One way or the other, Steve Montgomery's money is going to clean the streets of Dewey Beach.
In May, a dispute with Dewey Beach Town Manager Marc Appelbaum over donations to the town’s police department left the Starboard owner saying a relationship had been fractured and to count him out from upcoming initiatives. But recently, Montgomery agreed to donate half the money needed for the town to purchase a street sweeper.
The sweeper will help rid gutters of cigarette butts, said Appelbaum, before crediting Montgomery with partially offsetting the cost of the machine during a town commissioners' meeting Aug. 8. Appelbaum said the total cost of the machine is $1,650.
What a lot of people do, unfortunately, is throw cigarette butts to the curbs, Appelbaum said, adding that some businesses contribute to the problem when they push butts from sidewalks and parking lots into the gutters.
“We bought a machine that will clean that up,” he said.
A few days after the meeting, Montgomery said this is the type of stuff businesses and the town should work together on.
“It was the right thing to do,” he said.
Montgomery acknowledged the well-documented difference of opinion between him and Appelbaum regarding a change in town attitude toward the donation of money specifically to the police department by a restaurant or bar, but said he and Appelbaum have agreed to move on for the betterment of the town.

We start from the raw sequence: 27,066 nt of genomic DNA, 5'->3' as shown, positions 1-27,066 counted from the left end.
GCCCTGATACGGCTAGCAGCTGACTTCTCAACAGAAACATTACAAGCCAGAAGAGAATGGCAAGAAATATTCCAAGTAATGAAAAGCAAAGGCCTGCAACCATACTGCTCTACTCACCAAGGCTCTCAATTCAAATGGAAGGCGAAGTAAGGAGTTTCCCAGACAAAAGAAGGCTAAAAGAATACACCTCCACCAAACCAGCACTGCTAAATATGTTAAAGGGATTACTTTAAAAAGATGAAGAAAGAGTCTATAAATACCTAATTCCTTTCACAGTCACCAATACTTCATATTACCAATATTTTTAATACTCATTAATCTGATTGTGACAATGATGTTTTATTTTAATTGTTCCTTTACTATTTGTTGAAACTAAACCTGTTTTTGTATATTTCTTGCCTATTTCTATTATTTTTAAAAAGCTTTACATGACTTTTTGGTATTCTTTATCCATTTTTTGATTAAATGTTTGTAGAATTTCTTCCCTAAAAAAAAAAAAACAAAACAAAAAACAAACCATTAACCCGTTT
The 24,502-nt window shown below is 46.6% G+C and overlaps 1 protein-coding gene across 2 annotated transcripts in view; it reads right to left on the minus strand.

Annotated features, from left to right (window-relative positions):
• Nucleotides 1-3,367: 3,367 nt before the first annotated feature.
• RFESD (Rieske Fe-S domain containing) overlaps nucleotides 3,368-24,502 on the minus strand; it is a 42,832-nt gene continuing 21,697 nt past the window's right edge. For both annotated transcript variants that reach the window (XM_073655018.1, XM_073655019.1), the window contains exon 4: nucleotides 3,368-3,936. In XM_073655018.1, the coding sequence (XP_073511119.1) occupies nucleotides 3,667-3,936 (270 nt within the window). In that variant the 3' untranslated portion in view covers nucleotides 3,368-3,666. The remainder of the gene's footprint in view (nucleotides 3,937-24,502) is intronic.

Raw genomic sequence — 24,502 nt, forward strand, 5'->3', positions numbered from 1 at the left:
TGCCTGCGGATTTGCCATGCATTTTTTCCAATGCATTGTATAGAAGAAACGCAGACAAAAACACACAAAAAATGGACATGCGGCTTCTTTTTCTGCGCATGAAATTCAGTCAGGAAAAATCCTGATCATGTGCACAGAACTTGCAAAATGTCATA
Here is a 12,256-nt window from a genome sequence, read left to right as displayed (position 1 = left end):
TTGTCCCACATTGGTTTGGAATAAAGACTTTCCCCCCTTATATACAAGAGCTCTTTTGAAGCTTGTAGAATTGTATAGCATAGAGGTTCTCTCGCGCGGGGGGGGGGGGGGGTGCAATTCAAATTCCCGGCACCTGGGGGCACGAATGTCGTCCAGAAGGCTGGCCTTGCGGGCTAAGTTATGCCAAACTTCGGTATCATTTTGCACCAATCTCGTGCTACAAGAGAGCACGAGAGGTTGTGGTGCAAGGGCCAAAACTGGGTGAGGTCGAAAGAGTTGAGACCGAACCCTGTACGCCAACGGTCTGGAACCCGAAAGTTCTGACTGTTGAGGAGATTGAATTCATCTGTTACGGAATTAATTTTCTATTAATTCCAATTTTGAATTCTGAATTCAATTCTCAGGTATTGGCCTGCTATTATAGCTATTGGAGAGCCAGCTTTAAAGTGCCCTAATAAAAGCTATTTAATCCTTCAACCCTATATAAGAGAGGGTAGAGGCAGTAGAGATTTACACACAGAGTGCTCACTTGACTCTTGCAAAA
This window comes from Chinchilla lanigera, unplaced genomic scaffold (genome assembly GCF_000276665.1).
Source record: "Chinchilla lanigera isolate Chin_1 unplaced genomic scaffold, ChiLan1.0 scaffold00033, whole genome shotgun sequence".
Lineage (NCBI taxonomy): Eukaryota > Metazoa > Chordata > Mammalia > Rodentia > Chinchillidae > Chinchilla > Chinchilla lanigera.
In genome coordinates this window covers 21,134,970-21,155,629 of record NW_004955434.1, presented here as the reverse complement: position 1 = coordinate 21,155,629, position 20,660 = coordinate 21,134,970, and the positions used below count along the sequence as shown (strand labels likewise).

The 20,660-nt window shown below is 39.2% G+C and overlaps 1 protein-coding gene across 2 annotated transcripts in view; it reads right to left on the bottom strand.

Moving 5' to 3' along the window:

There have been some issues, said Montgomery, but the two decided they have to agree to disagree.
The disagreement bubbled to the surface after Montgomery received a letter from Appelbaum May 16, telling him the town would no longer accept a donation to help pay for a larger police presence on Memorial Day weekend.
Appelbaum said in the letter it could be considered by some to be a conflict of interest.
This was a change from recent history. For the previous four years, Montgomery and Dewey Beach Enterprises owner Jim Baeurle had donated thousands of dollars to the police department to help the town offset additional costs associated with patrolling the town’s streets during Memorial Day weekend, the busiest weekend of the year.
Montgomery was not happy with the decision, saying the initiative was started to help solve a problem.
In a letter dated May 18, Montgomery wrote, “...you should know that you and the town's actions have fractured our relationship. I have grown tired of the town's views of its businesses, and my will to communicate, compromise and help has evaporated due to your letter and belief that my contributions are viewed as a conflict. Count me out from upcoming initiatives.”
Montgomery had a change of heart after Appelbaum approached him about the street sweeper.
“I've been in this town for most of my life and will be for the rest of my life,” said Montgomery. “If there's something I can do to help Dewey Beach, I'm going to do it.”
Appelbaum said it will be good for the town's residents if everyone knows Montgomery and the town officials are working together again.
“The town can easily afford the $2,000, but I thought this might be an opportunity to get things back on track,” he said.
The machine arrived Aug. 13, and Appelbaum said daily sweeping would begin as soon as possible.